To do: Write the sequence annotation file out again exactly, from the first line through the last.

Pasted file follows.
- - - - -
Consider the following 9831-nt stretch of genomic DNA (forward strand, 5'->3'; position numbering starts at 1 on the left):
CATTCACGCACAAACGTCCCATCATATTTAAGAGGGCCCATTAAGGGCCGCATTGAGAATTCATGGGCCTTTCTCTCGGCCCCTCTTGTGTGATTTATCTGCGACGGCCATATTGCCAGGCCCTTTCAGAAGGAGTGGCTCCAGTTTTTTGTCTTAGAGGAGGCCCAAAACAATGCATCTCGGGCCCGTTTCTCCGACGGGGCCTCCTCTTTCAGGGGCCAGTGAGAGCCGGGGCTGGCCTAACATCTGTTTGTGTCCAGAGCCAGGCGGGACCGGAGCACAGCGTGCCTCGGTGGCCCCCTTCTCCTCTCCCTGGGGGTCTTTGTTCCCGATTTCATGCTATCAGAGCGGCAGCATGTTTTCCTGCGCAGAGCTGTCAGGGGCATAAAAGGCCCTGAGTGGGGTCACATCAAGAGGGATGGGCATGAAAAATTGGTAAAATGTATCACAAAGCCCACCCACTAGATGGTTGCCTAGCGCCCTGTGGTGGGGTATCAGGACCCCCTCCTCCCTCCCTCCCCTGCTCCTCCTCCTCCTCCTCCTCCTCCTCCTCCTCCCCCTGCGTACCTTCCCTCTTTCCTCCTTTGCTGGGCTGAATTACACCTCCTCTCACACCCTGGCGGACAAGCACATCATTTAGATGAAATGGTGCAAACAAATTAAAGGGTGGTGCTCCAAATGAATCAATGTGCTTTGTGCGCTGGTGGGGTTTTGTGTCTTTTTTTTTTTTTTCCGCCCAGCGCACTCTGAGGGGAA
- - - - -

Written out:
Consider the following 9831-nt stretch of genomic DNA (forward strand, 5'->3'; position numbering starts at 1 on the left):
CATTCACGCACAAACGTCCCATCATATTTAAGAGGGCCCATTAAGGGCCGCATTGAGAATTCATGGGCCTTTCTCTCGGCCCCTCTTGTGTGATTTATCTGCGACGGCCATATTGCCAGGCCCTTTCAGAAGGAGTGGCTCCAGTTTTTTGTCTTAGAGGAGGCCCAAAACAATGCATCTCGGGCCCGTTTCTCCGACGGGGCCTCCTCTTTCAGGGGCCAGTGAGAGCCGGGGCTGGCCTAACATCTGTTTGTGTCCAGAGCCAGGCGGGACCGGAGCACAGCGTGCCTCGGTGGCCCCCTTCTCCTCTCCCTGGGGGTCTTTGTTCCCGATTTCATGCTATCAGAGCGGCAGCATGTTTTCCTGCGCAGAGCTGTCAGGGGCATAAAAGGCCCTGAGTGGGGTCACATCAAGAGGGATGGGCATGAAAAATTGGTAAAATGTATCACAAAGCCCACCCACTAGATGGTTGCCTAGCGCCCTGTGGTGGGGTATCAGGACCCCCTCCTCCCTCCCTCCCCTGCTCCTCCTCCTCCTCCTCCTCCTCCTCCTCCTCCCCCTGCGTACCTTCCCTCTTTCCTCCTTTGCTGGGCTGAATTACACCTCCTCTCACACCCTGGCGGACAAGCACATCATTTAGATGAAATGGTGCAAACAAATTAAAGGGTGGTGCTCCAAATGAATCAATGTGCTTTGTGCGCTGGTGGGGTTTTGTGTCTTTTTTTTTTTTTTCCGCCCAGCGCACTCTGAGGGGAA